Updated: Sep 6
More and more I hear parents and teachers talking about how they are struggling with unmotivated children and teenagers. What is to blame? Is technology a part of this conversation? Are cell phones, tablets, and other screens to blame? There are a couple of things to know and be aware of regarding the topic of motivation. Unfortunately before we dive into motivation, we have to talk about attention span and focus; two topics that tend to get WAY too much air time. Focus and attention are the attributes that help motivation work. If motivation is the motor, focus and attention is the gasoline we need to make our motor run.
In 2010 Nicholas Carr wrote the book, The Shallows, a review on technology and its impact on the brain. At the time it was one of the first public dialogues about the internet and what it may or may not be doing to our brains. In the book he openly wrote about how the internet, technology, and large amounts of screen time are changing us. He referenced our brain plasticity, the ability of neural networks within our brain to change. Our brains are malleable, even in adulthood. What we feed our brains or deprive our brains of has a lasting impact on our cognitive ability, attention, and creativity. He inferred that the internet was training our brains to constantly be interrupted. In documenting his own attention span over a specific timeframe, he noted that he was less interested in being attentive or focused. He warned that we (as a society) me lose our capacity to be deep and reflective thinkers. He said technology was going to have a long-term effect on brain cognition for both adults and children.
Fast forward to 2023 and there have literally been thousands of studies done to document the influence of digital media on our brain. We now know that technology has in fact had an impact on 3 areas of the brain: 1) thinking and learning 2) feelings and behaviors and 3) our general health and well being. There are many arguments about why these areas are strained or under attack, and many point to the large amount of passive screen viewing children are engaging in. This elevated amount of passive viewing can be attributed to technology use being introduced earlier and earlier in a child’s life, and in some cases even within the first year of life. Parents do not realize that most apps, games, and movies/shows do not require listening, talking, or comprehending from the viewer. These digital platforms do not place a demand on the brain to slow down and think critically. Free play and discovery, which encourages problem solving and deep thinking, are being replaced with passive viewing which actually encourages the brain to be idle.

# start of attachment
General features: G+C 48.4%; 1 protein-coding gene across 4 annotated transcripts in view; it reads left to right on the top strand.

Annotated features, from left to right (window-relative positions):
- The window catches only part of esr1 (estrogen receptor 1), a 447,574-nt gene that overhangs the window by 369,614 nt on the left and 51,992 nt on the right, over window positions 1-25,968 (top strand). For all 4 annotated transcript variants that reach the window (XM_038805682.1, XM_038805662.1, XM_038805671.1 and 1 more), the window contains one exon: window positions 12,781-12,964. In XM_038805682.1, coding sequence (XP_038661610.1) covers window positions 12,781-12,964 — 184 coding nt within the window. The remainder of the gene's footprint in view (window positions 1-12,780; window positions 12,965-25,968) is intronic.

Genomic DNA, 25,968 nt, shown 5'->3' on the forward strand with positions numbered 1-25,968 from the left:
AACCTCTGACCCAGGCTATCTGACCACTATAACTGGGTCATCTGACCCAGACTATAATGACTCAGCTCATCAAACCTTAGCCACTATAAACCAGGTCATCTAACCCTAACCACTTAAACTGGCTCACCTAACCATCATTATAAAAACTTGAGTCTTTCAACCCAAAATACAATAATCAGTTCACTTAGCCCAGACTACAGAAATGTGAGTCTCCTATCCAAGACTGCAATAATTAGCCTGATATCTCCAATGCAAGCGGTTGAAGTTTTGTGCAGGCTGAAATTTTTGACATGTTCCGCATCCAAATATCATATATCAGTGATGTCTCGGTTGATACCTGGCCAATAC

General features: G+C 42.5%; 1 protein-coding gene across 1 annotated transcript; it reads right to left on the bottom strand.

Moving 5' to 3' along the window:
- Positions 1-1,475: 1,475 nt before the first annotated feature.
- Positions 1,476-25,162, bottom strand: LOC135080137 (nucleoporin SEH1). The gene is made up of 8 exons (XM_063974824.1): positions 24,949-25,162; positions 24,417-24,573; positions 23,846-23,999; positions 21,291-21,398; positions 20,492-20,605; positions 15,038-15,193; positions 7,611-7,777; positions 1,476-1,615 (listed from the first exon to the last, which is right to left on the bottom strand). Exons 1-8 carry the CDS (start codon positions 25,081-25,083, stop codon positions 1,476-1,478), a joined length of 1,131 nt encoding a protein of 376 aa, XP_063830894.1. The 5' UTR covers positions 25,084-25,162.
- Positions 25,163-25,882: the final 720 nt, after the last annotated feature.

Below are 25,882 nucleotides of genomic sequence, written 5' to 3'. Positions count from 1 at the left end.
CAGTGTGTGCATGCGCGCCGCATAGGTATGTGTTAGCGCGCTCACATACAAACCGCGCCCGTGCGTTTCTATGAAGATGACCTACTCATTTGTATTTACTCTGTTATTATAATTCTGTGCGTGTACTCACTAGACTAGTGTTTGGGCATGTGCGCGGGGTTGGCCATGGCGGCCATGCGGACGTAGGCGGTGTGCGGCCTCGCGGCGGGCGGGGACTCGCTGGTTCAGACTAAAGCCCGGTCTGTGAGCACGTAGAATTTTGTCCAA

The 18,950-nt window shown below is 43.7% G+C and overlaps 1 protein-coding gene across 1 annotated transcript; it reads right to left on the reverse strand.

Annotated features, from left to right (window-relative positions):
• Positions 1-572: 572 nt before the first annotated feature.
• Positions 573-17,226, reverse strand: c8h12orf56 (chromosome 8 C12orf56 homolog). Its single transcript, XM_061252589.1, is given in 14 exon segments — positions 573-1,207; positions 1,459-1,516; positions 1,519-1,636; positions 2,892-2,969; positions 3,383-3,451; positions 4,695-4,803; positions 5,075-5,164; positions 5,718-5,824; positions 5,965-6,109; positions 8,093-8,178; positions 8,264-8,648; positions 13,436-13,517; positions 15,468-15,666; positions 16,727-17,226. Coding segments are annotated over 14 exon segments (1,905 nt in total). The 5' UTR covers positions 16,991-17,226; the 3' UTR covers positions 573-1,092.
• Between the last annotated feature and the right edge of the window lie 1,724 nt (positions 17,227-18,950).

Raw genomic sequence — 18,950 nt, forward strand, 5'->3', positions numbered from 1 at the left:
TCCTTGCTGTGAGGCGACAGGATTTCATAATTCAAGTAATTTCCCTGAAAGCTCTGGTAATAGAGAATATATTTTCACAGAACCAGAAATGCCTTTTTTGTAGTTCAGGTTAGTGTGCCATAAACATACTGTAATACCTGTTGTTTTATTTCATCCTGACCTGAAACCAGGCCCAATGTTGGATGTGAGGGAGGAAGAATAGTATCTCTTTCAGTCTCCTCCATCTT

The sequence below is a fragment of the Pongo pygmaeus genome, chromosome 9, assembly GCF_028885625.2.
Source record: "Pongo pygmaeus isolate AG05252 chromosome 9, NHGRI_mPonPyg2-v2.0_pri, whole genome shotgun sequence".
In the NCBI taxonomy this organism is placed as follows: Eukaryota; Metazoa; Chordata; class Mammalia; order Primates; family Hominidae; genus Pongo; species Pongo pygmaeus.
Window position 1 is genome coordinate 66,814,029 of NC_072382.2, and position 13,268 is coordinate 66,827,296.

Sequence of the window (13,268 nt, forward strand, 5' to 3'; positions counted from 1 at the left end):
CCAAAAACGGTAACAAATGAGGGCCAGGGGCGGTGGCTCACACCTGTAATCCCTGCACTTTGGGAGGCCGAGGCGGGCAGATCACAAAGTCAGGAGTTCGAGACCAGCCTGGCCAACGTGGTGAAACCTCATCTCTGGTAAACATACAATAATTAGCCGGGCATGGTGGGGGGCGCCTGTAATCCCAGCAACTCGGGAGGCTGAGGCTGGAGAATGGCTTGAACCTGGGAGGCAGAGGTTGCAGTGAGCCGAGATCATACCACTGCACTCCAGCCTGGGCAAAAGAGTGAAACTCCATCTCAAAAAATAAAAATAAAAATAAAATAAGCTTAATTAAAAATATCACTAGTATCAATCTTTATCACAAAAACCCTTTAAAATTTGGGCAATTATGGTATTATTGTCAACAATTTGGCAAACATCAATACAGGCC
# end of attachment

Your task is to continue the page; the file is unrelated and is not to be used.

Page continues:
Gloria DeGaetono, author of Patterns of Time, uses three big action verbs to describe what is happening internally when children and adults engage in large amounts of screen time. Technology deprives, distorts, and distracts. It deprives children of necessary sensory experiences needed for optimum development. It also deprives children of sleep and other brain development needed for brain growth. Technology distorts sensory input. Screens accentuate visual and auditory input, at the expense of kinesthesis and olfactory experiences. Our bodies need a sensory diet that is balanced and hits all 5 senses. Finally, technology distracts the child from wanting a 3-D experience (live movement and experience). A steady diet of screen time releases a steady diet of dopamine from the brain, enticing the child to crave more 2-D experiences and less 3-D. This is how and why a child’s intrinsic motivation becomes affected by technology. Without personal awareness and experience, a child is less likely to crave creativity, set personal goals, explore, discover, imagine, and even dream. Here are 4 things technology teaches our children, which ultimately affects their motivation:
Screens do not allow children to engage in self-talk, self-initiation, or self-discovery. This is when and how children develop their inner voice, their ability to problem solve, cope, and develop self-motivation.
When focused on a screen a child’s attention is centered on objects and things rather than values, ideals, and personal meaning. A child’s ability to think deeply, to compare and realize their surroundings is one of the first steps in self-monitoring or actualization; an executive functioning skill crucial to child and teen development.
During screen time a child can put forth minimal personal effort and ownership in most tasks. This creates a lethargic brain; ultimately leading our brains to conclude that trying is difficult, so why try at all?
Large amounts of technology time creates less space and opportunity for a child or teen to lose themself to the learning and the creative process. Because the brain has been trained to crave 2-D over 3-D, the internal dialogue is slowed or absent, impeding on the imagination where creative and spontaneous growth live.
Screens and technology are a part of our daily lives. Every family enjoys a good old fashion movie night! Simply being aware of passive viewing time, and making sure you are also creating time and space within your day for thinking, creating, collaborating, and problem solving can help build curiosity and motivation!